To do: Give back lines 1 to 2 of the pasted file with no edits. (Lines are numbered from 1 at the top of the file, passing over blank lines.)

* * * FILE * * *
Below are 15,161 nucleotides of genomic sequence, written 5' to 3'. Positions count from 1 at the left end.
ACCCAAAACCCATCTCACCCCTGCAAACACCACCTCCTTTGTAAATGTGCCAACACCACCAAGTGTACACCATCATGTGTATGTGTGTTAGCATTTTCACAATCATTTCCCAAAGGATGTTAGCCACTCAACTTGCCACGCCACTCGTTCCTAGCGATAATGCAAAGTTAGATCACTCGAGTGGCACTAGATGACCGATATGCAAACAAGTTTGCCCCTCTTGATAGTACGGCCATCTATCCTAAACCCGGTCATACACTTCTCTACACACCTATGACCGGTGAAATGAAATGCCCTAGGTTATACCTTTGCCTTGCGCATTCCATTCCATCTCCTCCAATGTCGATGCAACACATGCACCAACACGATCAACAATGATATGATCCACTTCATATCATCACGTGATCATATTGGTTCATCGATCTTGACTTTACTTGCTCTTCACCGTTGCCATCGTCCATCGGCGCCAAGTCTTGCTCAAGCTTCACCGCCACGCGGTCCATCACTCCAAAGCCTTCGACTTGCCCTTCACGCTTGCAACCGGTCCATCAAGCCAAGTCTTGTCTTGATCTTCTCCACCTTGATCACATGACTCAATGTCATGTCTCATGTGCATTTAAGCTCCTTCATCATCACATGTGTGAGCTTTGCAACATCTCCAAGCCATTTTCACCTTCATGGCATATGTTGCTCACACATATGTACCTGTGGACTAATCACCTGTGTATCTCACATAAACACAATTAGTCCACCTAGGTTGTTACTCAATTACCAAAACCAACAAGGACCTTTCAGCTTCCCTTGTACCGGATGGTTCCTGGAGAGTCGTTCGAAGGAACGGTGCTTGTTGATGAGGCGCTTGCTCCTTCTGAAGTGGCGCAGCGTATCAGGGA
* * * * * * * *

Below are 15,161 nucleotides of genomic sequence, written 5' to 3'. Positions count from 1 at the left end.
ACCCAAAACCCATCTCACCCCTGCAAACACCACCTCCTTTGTAAATGTGCCAACACCACCAAGTGTACACCATCATGTGTATGTGTGTTAGCATTTTCACAATCATTTCCCAAAGGATGTTAGCCACTCAACTTGCCACGCCACTCGTTCCTAGCGATAATGCAAAGTTAGATCACTCGAGTGGCACTAGATGACCGATATGCAAACAAGTTTGCCCCTCTTGATAGTACGGCCATCTATCCTAAACCCGGTCATACACTTCTCTACACACCTATGACCGGTGAAATGAAATGCCCTAGGTTATACCTTTGCCTTGCGCATTCCATTCCATCTCCTCCAATGTCGATGCAACACATGCACCAACACGATCAACAATGATATGATCCACTTCATATCATCACGTGATCATATTGGTTCATCGATCTTGACTTTACTTGCTCTTCACCGTTGCCATCGTCCATCGGCGCCAAGTCTTGCTCAAGCTTCACCGCCACGCGGTCCATCACTCCAAAGCCTTCGACTTGCCCTTCACGCTTGCAACCGGTCCATCAAGCCAAGTCTTGTCTTGATCTTCTCCACCTTGATCACATGACTCAATGTCATGTCTCATGTGCATTTAAGCTCCTTCATCATCACATGTGTGAGCTTTGCAACATCTCCAAGCCATTTTCACCTTCATGGCATATGTTGCTCACACATATGTACCTGTGGACTAATCACCTGTGTATCTCACATAAACACAATTAGTCCACCTAGGTTGTTACTCAATTACCAAAACCAACAAGGACCTTTCAGCTTCCCTTGTACCGGATGGTTCCTGGAGAGTCGTTCGAAGGAACGGTGCTTGTTGATGAGGCGCTTGCTCCTTCTGAAGTGGCGCAGCGTATCAGGGA